Part 2: Normative and Empirical Principles of a Post -Growth Economy
The second part of the project goes into more detail about some shared principles of a viable and normatively attractive synthetic account of green political economy drawn from the analyses in Part I. Specifically, it seeks to  identify and critically assess some of the main normative and empirical principles of a post-growth political economy.
Part 3: Economic Growth as Ideology
This part of the project aims to empirically examine the “ideological” character and function of economic growth. This relates in part to the “common sense” (popular, as well as policy -elite) acceptance of and support for economic growth as a necessary and desirable objective—that is, the widespread cultural acceptance of and indeed normalisation of orthodox economic growth, to the extent that the self-evident benefits of, and imperative for it are so widely assumed that they are hardly ever debated, questioned, or compared against alternatives

Research Supervision
Heterodox and green political economy, green ethical and political theory, the politics and policy of sustainable development, climate change politics, environmental ethics, green political economy and the greening of the economy, normative dimensions of sustainable development, environmental justice, citizenship, democracy and sustainable development, interdisciplinary approaches to sustainable development, republicanism and green politics, vulnerability, resilience and sustainability, social theory and the environment, climate change, decarbonisation and the transition to a low-carbon energy economy

Recent/Selected Publications
(2015) ‘Environmental Education and Education for Sustainable Development’, co-author with Therese Hume.  In International Encyclopedia of Social and Behavioral Sciences: 2nd Edition. 2 ed. Oxford: Elsevier. Available here:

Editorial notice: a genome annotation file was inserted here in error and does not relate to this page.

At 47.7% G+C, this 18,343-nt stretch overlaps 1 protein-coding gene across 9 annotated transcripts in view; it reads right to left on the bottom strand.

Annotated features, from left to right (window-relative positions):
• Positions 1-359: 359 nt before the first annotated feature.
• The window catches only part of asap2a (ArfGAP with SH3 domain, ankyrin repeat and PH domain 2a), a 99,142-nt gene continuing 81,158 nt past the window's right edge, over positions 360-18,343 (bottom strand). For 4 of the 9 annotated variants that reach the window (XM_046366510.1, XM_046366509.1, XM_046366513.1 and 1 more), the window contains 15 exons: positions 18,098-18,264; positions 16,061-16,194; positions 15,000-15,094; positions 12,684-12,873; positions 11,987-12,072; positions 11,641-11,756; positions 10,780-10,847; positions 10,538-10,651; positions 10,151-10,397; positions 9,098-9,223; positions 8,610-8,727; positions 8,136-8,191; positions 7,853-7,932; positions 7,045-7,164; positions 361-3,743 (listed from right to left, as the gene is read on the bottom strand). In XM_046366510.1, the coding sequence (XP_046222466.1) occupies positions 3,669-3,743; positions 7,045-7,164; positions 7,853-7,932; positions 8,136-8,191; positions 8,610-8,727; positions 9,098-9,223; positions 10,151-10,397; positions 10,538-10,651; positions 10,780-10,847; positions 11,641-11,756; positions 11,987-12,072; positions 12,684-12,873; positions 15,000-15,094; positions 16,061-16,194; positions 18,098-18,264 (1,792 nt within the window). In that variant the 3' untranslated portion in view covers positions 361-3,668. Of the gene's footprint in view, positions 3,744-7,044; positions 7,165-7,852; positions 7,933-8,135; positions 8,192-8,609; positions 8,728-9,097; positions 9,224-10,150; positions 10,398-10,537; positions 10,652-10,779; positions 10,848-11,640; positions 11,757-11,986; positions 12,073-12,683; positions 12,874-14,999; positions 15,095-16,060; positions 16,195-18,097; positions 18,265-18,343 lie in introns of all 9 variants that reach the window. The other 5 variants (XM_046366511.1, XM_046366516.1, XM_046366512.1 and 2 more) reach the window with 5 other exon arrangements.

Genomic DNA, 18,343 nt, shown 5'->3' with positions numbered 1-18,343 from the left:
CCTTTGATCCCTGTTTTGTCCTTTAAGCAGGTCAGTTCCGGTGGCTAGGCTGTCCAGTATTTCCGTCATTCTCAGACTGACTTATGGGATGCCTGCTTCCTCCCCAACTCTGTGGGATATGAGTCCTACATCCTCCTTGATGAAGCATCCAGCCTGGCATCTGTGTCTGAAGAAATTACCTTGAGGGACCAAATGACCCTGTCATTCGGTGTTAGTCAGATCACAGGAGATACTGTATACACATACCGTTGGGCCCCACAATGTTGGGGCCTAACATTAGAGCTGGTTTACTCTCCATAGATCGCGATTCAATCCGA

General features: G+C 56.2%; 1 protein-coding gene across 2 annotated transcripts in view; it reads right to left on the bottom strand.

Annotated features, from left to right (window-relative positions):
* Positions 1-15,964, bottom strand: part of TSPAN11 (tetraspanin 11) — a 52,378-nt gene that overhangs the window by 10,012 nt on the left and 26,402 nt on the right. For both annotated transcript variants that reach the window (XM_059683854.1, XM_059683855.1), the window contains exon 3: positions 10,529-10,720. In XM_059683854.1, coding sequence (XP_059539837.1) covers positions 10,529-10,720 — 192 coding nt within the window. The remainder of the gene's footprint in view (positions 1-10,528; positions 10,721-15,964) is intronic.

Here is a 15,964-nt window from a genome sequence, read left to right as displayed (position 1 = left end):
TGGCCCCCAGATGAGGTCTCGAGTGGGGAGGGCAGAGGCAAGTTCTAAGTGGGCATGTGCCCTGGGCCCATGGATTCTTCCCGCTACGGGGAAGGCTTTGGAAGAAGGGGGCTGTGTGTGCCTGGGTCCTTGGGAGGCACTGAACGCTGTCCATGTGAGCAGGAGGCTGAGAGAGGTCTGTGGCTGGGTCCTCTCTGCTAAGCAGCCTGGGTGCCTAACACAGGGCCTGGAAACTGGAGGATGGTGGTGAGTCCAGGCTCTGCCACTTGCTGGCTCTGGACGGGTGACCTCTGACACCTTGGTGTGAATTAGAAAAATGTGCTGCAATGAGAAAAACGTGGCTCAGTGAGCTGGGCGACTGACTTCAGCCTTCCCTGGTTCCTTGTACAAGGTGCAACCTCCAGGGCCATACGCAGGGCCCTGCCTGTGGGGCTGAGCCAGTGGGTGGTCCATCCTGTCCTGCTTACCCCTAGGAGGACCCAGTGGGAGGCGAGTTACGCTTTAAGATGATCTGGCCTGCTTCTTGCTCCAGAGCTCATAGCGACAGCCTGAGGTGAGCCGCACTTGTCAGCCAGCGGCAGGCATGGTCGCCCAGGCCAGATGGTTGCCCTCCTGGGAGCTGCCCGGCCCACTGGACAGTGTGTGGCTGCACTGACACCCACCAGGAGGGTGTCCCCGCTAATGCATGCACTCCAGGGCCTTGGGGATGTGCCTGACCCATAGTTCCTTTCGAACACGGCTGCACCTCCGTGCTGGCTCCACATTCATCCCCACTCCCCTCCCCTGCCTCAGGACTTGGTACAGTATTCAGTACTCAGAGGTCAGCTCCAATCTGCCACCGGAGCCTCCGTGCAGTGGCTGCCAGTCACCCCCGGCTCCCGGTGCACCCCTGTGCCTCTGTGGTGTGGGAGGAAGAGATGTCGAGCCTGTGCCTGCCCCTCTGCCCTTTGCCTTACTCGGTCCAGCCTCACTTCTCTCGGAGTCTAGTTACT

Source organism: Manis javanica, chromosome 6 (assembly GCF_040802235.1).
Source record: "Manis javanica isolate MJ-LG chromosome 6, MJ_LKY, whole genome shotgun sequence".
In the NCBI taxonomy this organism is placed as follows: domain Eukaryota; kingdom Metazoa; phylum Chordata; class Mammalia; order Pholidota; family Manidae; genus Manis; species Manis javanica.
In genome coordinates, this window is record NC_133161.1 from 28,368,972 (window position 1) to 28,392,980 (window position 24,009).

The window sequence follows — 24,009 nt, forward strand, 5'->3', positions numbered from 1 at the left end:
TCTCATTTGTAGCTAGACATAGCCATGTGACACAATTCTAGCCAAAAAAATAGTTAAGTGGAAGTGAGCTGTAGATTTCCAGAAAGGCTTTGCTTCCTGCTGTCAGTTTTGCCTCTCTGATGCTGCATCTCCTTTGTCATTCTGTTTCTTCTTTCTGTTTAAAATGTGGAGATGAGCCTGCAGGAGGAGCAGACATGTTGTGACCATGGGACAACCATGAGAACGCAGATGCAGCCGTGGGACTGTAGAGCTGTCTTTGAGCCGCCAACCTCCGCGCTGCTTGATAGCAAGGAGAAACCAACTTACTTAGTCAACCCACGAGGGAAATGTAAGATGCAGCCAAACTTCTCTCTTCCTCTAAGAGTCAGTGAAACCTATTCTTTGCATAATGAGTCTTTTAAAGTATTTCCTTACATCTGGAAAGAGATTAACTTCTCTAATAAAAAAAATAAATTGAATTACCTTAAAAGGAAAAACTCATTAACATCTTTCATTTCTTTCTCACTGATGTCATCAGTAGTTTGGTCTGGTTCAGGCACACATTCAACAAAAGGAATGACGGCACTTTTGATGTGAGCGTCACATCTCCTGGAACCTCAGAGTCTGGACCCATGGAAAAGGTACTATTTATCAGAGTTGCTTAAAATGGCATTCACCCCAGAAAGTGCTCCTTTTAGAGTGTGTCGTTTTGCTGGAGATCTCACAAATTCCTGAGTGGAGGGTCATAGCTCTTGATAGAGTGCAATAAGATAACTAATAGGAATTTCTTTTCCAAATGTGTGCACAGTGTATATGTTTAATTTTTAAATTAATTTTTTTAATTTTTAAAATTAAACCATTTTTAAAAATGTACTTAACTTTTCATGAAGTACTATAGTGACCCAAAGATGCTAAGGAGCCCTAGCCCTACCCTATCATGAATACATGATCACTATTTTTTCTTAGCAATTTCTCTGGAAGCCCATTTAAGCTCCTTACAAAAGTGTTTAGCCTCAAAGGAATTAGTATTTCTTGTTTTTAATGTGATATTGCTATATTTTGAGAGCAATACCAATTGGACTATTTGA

(2014) ‘Changing the Intellectual Climate’, co-author, in Nature Climate Change. 4, 9, p. 763-768. Available here -
(2014) ‘Green Political Theory’, In Political Ideologies: An Introduction, 4th ed., edited by Vincent Geoghegan and Rick Wilford, 153–178. London: Routledge. Details here:
(2013) ‘Climate Change Ethics, Rights, and Policies’, Special Issue, Environmental Politics 22, no. 3 (co-edited with Arthur Mol and Anothony Zito). Available here -
(2013) Environmental Philosophy: The Art of Life in a World of Limits. Bingley: Emerald Publishing, (co-edited with Liam Leonard, Marius de Geus, Peter Doran, and Graham Parkes). Details here:
(2012) The Politics of Actually Existing Unsustainability: Human Flourishing in a Climate-Changed, Carbon-Constrained World. Oxford: Oxford University Press. Details here:

In Press 

  • ‘Green Political Economy: Beyond Orthodox Undifferentiated Economic Growth as a Permanent Feature of the Economy, in Oxford Handbook of Environmental Political Theory, edited by Teena Gabrielson, Cheryl Hall, John Meyer, and David Schlosberg. Oxford University Press.
  • ‘Citizenship and Unsustainability: A Green Republican Perspective’ in Oxford Handbook of Environmental Ethics. edited by Stephen Gardiner, and Allen Thompson. Oxford University Press.
  • ‘Bio-fuelling the Hummer?: Transdisciplinary thoughts on Politics, Ethics and Techno-optimism’, in Trans-disciplinary Conversations on Transitions to Sustainability edited by Ed Byrne, Ger Mullally and Colin Sage.  Manchester University Press.